1. Fattuatara

    Fattuatara Registered User

    Sep 5, 2015
    Hi there.

    My Mum has vascular dementia - and I think, has reached a point where she isn't safe to live on her own any more (how do you know when this point has been reached?). I live many miles away from her, and always promised her, and said, that she could move in with me and my family when it became necessary. I wouldn't have it any other way!

    But, I'm becoming increasingly worried about whether it's the right thing to do, and wondered if anyone had any advice? Firstly, when she came to stay recently, she was so confused by the change in environment. It took her a couple of weeks after returning home to settle down. She forgot where she lived and had no idea where she was for a lot of her visit. I'm worried that moving her into an unfamiliar house and village, will accelerate her deterioration...but I live so far away from her, and as her only family, am really worried about her (despite the support she receives from social services of 30 mins a day care)....

    secondly, I have a young family - a 1 yr old, and 5 yr old, and a husband who works very long hours. I'm really worried about how I will cope, and about the impact moving mum in will have on the children. On the one hand I think it will be positive for all of us to spend time together, and I want to spend the time we have left - together. On the other, I'm worried about how the children will be affected, ie by mum getting up in the night and waking them, by my time for them being so much less etc...

    Does anyone have any advice? TIA xx
  2. PollyP.

    PollyP. Registered User

    Oct 8, 2009
    Herefordshire UK
    Before my Dad died (over 7 years ago) I promised him and my Mum that I would never let them go into a care home and would look after them both. We built a lovely bungalow/log cabin for them in our large garden, but sadly my Dad died just as it was finished. I brought Mum down here to live with us, but she never settled even though she lived here for almost 5 years. She longed for her home town of Manchester and the neighbours and friends that she knew. She would go to the day care 3 times a week and really enjoyed it, but would be very unsettled for the other days. I had to spend hours with her, especially in the evenings and would leave my husband on his own until it was time for her to go to bed.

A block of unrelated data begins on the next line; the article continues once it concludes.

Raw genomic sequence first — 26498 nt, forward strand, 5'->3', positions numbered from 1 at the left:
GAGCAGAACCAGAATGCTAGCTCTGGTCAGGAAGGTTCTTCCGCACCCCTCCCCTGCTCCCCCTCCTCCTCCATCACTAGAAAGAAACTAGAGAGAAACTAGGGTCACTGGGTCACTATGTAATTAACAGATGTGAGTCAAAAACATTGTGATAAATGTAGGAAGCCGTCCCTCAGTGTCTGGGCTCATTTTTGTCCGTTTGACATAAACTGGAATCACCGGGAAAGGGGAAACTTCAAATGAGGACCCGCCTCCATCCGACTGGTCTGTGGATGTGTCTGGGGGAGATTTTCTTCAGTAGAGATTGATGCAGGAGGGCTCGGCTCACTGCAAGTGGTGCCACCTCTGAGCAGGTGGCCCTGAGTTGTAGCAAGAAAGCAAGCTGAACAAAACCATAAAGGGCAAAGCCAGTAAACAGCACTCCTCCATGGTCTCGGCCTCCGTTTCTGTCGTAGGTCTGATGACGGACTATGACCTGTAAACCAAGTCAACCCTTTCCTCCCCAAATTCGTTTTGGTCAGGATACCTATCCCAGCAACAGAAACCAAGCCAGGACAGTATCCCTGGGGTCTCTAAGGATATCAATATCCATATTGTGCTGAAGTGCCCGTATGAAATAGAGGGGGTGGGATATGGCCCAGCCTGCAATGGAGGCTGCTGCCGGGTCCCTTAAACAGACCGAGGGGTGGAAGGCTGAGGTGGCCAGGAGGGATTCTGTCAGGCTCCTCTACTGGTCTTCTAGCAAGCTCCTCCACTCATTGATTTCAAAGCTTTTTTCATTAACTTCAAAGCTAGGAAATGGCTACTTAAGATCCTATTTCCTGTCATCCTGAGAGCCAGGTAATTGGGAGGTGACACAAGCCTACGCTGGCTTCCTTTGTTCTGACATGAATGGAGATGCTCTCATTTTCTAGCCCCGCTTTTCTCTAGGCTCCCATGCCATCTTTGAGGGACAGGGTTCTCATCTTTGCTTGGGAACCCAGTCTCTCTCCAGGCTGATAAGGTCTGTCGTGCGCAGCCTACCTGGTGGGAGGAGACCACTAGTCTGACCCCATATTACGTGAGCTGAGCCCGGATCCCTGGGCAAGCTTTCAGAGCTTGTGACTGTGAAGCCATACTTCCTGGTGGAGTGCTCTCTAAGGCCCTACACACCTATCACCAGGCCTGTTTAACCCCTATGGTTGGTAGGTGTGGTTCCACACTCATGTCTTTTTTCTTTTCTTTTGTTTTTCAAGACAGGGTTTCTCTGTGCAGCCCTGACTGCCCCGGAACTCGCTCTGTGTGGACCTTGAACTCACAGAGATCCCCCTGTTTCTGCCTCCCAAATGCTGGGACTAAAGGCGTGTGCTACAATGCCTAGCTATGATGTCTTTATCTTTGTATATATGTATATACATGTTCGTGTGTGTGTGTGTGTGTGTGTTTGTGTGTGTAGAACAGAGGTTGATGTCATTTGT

Eventually she got to the point where it was becoming unsafe for her to live here as she needed to be watched all the time, just as you would watch out for a child. She is now in a small care home, not far from me. She hasn't really settled there either and up until recently has always wanted to go back to Manchester.

    It's very difficult to cope and especially so for you with such young children. Perhaps your Mum would be better in sheltered accommodation in her home town. I often wish that I would have got Mum into a care home near where she had lived for 50 years. It would have meant not being able to see her so often, but perhaps she would have settled better.

    It's a very hard call to make, but I think you would be taking on such a lot with your husband working very long hours and your small children.

    Love Pauline
  3. jugglingmum

    jugglingmum Registered User

    Jan 5, 2014
    #3 jugglingmum, Sep 5, 2015
    Last edited: Sep 5, 2015
    Welcome to TP.

    I personally don't think you would cope for long with such young children.

    When crisis hit with my mum (with hindsight I should have spotted it years before hand) I had her live with me and my brother for alternating fortnights until I found her somewhere suitable to live, sheltered extra care accommodation. She was agitated when she was swapped over each time for a short time(my brother did all the driving) but not at the stage that she didn't recognise our houses. We didn't let her go back to hers(long story, but house wasn't habitable and we thought she'd lock herself in and us out).